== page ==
New Jersey Gov. Chris Christie campaigned with Scott Walker on Tuesday, telling the embattled Wisconsin governor's supporters that the recall will prove to America the power of "the people" against special interests.
"For the next five weeks, Wisconsin is going to be the center of the American political universe," said Christie, a Republican. "For the next five weeks, America is going to find out the answer to what is more powerful, the people or the money and special interests from Washington, D.C. Wisconsin will answer that question."
Christie's appearance in Wisconsin followed the announcement that Walker had raised an unprecedented $13 million over the last three months in preparation for the June 5 recall election. As HuffPost's Amanda Terkel and Paul Blumenthal reported, two-thirds of Walker's donations came from outside of Wisconsin, and $3.57 million came from individuals giving $10,000 or more.
Speaking to a crowd of several hundred in Milwaukee, Christie said he believed that his own success leading New Jersey would prove to be a bellwether of Walker's future accomplishments.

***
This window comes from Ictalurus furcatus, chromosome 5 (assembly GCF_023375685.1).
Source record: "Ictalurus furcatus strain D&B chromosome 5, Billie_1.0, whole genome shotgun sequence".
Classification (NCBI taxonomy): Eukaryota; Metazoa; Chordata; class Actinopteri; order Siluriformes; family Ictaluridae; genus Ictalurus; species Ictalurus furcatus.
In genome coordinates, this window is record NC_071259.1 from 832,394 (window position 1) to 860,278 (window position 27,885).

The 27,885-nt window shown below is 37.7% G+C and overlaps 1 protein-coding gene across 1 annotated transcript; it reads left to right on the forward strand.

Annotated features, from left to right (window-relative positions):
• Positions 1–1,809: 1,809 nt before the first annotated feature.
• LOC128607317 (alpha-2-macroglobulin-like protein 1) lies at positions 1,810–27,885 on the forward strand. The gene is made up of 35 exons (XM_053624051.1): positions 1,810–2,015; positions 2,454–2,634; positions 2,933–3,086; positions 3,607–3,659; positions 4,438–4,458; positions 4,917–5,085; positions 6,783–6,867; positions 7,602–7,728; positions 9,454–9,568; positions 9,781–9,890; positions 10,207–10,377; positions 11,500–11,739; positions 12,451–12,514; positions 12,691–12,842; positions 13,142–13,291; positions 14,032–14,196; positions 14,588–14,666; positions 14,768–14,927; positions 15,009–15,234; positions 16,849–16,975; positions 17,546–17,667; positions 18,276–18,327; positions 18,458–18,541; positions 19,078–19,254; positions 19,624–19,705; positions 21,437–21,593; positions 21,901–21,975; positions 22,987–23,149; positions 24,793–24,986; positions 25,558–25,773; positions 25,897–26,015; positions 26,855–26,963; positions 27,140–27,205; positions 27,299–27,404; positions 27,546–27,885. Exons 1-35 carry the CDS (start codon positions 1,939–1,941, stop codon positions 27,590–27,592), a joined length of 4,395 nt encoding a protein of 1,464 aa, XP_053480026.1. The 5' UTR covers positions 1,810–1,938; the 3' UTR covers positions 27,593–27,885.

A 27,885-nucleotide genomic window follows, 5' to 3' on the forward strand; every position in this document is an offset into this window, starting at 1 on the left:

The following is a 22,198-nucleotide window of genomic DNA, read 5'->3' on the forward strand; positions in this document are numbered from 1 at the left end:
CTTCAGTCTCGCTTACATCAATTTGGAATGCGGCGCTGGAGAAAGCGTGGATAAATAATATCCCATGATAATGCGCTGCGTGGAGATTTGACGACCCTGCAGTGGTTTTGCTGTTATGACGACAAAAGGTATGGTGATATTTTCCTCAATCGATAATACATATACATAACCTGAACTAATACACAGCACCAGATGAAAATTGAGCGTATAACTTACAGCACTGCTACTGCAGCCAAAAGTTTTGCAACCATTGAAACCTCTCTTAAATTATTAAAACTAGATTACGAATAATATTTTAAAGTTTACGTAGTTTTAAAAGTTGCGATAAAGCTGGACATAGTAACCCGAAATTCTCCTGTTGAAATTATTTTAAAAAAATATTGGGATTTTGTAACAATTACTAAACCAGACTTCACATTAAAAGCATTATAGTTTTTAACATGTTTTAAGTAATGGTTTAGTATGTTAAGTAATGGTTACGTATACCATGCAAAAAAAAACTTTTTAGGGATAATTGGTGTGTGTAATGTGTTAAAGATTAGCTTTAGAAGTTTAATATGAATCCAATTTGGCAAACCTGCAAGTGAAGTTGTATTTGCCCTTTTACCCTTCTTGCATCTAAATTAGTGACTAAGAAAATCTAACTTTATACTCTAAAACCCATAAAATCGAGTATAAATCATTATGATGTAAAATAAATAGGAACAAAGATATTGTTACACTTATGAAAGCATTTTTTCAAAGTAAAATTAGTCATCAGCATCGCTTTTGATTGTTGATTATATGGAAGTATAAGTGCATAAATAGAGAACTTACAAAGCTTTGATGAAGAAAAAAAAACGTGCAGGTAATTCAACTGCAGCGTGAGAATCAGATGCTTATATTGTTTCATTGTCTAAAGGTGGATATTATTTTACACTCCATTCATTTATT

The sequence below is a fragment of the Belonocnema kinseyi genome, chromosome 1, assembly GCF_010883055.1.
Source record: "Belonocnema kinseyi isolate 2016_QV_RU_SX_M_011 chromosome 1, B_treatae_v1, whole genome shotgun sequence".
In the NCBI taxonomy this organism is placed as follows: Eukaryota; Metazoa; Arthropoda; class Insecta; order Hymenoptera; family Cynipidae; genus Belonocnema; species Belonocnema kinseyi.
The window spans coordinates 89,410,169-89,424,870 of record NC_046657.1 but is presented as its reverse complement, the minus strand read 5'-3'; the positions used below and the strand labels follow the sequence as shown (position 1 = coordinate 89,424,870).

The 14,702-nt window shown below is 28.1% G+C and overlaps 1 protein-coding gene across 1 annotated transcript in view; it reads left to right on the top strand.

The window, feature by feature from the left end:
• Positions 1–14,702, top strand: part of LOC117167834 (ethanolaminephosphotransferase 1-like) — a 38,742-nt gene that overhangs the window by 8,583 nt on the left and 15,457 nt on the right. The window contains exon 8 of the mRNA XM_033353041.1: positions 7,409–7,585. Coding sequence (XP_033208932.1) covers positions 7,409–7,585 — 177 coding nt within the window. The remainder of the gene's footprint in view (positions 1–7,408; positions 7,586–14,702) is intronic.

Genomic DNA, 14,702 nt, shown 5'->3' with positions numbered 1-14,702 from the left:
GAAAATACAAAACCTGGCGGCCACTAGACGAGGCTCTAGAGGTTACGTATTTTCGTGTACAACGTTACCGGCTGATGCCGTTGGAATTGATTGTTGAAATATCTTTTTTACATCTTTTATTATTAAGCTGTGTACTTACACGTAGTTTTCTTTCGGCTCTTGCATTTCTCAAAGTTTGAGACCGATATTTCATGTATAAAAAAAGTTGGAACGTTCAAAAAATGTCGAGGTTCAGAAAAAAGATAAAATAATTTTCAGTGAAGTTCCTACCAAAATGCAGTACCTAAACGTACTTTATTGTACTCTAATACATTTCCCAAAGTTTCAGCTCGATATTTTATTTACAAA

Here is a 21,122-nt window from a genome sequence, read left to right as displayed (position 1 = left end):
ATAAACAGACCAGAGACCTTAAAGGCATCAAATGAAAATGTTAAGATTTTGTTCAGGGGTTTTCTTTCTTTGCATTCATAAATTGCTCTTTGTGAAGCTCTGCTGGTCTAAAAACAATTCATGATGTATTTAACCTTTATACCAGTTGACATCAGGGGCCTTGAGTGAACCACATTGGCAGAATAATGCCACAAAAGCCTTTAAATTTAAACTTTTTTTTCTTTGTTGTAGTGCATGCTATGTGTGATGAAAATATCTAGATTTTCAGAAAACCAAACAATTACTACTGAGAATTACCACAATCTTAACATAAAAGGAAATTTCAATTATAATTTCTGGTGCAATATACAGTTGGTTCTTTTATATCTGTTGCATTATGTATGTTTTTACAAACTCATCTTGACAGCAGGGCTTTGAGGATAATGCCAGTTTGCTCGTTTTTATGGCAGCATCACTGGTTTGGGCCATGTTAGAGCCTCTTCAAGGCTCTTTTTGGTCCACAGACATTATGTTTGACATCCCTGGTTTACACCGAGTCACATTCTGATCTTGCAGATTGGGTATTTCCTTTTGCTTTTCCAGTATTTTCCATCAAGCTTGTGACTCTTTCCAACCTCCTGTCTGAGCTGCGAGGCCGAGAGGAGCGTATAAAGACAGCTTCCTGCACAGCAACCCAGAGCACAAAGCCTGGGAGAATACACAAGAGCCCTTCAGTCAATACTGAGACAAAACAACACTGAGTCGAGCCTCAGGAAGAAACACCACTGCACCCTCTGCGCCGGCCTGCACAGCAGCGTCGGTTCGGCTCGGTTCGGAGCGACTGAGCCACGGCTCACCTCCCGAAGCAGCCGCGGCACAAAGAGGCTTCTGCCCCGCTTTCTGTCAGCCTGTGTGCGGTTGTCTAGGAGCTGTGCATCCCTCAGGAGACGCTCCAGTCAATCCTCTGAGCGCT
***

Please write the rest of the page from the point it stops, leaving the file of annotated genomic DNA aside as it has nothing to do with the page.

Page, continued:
"You see, what I’ve been able to do is give Scott and the people of Wisconsin a little preview of what good conservative governance can do for states," Christie said. "New Jersey is giving a preview for Wisconsin as to good things that can happen when you stand up for the people of your state and stand against the special interests who have owned these state capitals for much too long."
Christie made similar comments over a fundraising luncheon in support of Walker.
According to Christie, a Walker victory would "not only empower him to continue to do the things to move Wisconsin forward,” but would also send a message to politicians “all over the country.”
Christie, like Walker, has had his share of struggles with labor unions. However, in 2011, Christie distanced himself from Walker's decision to remove collective bargaining rights -- one of the main reasons the Wisconsin governor is in hot water with labor unions and their Democratic allies.
"In fact, I love collective bargaining," Christie said during a town hall meeting last March. "I've said let's get rid of civil service and let everything be collectively bargained, as long as collective bargaining is fair, tough, adversarial and there's someone in that room representing you."
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